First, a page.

ARLINGTON, Va. — Watch world events unfold on dozens of satellite news feeds. Play ace reporter for a day. Have a peek at Walter Cronkite’s cameras.
Those will all be among the experiences possible in April 1997, when the Freedom Forum will open what its officials say is a first among museums: a “Newseum.”
The project, now under construction, will tell a story that plays a big part in the lives of people the world over: the story of the news.
The Newseum will occupy four stories of the Freedom Forum World Center, across a wide boulevard from the Gannett Co. Inc. headquarters. Just its shell has been built. The rest exists only as a scale model in a conference room.
But once completed, the $42 million, 72,000-square-foot project will offer a “better understanding of how the media works … how journalists make decisions … a feel for the pressures journalists are under,” said Peter S. Prichard, the Newseum’s executive director and former editor of USA Today.
That understanding will be delivered through the latest in technology and interactive multimedia displays, World Wide Web interfaces to browse the Internet and computers that allow users to ask journalists questions.
Promotional materials suggest the Newseum will present a truly global experience. With news pouring in from all over the world, news hounds and casual visitors alike will see how and why different papers cover an event a certain way.
Visits will start in the expansive dome for a 15-minute film by Charles Guggenheim about the history of the news and an introduction to the museum.
The theater will have 220 seats and what Newseum officials said would be the largest high-definition video screen in the national capital area.
Next, in a room called the Prologue, 2,000 nameplates of newspapers will appear on a gigantic sphere, with an electronic board flashing the world’s latest headlines.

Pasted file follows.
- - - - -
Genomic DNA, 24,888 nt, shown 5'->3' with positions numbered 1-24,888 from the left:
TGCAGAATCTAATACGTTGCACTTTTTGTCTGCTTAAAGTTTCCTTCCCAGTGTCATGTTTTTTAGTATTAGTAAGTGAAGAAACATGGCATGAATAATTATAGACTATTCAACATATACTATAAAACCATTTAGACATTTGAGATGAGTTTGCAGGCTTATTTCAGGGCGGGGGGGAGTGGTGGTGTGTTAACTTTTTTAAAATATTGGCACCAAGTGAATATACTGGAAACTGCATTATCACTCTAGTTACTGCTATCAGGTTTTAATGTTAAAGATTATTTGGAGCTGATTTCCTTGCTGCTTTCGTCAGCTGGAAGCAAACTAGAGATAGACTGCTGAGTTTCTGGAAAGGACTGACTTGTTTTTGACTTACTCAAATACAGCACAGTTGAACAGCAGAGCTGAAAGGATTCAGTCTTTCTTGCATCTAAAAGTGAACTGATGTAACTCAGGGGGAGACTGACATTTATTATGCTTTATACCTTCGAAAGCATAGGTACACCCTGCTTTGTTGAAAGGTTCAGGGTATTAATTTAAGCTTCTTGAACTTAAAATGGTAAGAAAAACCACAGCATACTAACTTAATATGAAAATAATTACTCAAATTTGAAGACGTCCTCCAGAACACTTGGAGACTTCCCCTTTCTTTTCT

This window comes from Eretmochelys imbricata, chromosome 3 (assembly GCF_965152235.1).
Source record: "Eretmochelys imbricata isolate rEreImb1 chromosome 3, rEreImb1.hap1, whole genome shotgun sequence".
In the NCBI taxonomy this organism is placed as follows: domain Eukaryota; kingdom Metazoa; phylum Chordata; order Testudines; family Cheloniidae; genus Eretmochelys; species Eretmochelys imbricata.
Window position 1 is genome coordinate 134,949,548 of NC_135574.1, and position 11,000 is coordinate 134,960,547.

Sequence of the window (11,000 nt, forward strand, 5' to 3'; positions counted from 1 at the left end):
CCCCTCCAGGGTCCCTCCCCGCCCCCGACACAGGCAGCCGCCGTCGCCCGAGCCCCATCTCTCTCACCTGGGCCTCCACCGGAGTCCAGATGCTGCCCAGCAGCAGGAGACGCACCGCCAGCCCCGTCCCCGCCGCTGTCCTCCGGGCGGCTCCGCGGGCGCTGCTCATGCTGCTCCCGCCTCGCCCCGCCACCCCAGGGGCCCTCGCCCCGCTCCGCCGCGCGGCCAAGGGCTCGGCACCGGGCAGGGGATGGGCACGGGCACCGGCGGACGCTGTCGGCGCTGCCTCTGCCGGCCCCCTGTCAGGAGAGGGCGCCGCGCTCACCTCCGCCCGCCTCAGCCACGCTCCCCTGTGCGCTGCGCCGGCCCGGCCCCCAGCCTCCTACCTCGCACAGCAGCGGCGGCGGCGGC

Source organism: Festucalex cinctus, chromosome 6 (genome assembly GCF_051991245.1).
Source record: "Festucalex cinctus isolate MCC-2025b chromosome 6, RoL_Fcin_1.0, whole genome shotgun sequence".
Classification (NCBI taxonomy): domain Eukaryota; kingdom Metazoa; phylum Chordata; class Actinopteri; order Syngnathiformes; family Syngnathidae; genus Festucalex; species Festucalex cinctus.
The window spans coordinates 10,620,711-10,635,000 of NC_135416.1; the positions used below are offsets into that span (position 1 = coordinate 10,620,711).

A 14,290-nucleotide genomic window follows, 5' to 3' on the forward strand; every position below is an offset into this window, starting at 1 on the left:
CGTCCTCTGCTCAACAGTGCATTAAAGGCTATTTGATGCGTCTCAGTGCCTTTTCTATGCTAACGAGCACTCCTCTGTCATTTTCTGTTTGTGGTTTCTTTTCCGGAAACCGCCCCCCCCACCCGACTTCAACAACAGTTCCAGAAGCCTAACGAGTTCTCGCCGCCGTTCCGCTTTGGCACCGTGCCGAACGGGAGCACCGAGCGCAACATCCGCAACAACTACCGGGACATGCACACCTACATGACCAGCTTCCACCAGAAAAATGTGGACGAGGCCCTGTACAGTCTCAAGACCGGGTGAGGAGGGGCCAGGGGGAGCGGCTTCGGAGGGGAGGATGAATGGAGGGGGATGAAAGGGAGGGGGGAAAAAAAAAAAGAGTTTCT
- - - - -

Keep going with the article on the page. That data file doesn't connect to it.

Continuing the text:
Replicas of Chinese news sheets from the 8th century will offer an early example of how news was disseminated. It remains a mystery who read these early works, but they are estimated to be dated 889 years before the first European newspapers, said Beth Tuttle, director of marketing and communications for the project.
Also on view will be actual Sumerian news tablets from the Sumer area around modern Iraq. Dating to 2000 B.C., they record a king’s announcement of a new irrigation system providing the city of Ur with sweet water.
Eric Newton, managing editor of the Newseum said, “We looked specifically for Sumerian tablets for the specific types of stories that we think of as news today.”
Later artifacts will include a letter written by Christopher Columbus in 1943, a model 1 Linotype machine used for setting type, the microphone Edward R. Murrow used to cover the bombing of London in World War II, a reporter’s flack jacket worn during the Bosnian conflict and the Cronkite cameras.
Another feature, a documentary film, will show the portrayal of journalists in Hollywood.
Visitors also will travel through time with a visual news history wall that asks questions of onlookers: If you read it, is it so? Whose news is it? Is the news biased?
People will “leave with a whole new thought process,” said Marisa Hall, an education specialist for the Newseum.
Adding to the interactivity of the whole place will be a state-of-the-art broadcast studio, featuring television and radio programs. Visitors can watch and interact with live programs, preform as reporters, or, with the help of computers, write news stories and even give a videotaped weather report.
Eating also will be high-tech. Not only will the news cafe serve sandwiches, it will put the Internet on a platter. As visitors eat, they will be able to connect to a news interface with the news of the world.
The Newseum was born in brainstorming sessions held as the Gannett Foundation reorganized into the Freedom Forum, the sole source of the project’s funding, Newseum officials said.
The Freedom Forum, a nonpartisan foundation, will not charge admission to the Newseum. And though eager visitors will have to wait until April to view its treasures, information is now available online at http://www.freedomforum.org/FreedomFourm/newseum/welcome.html -30-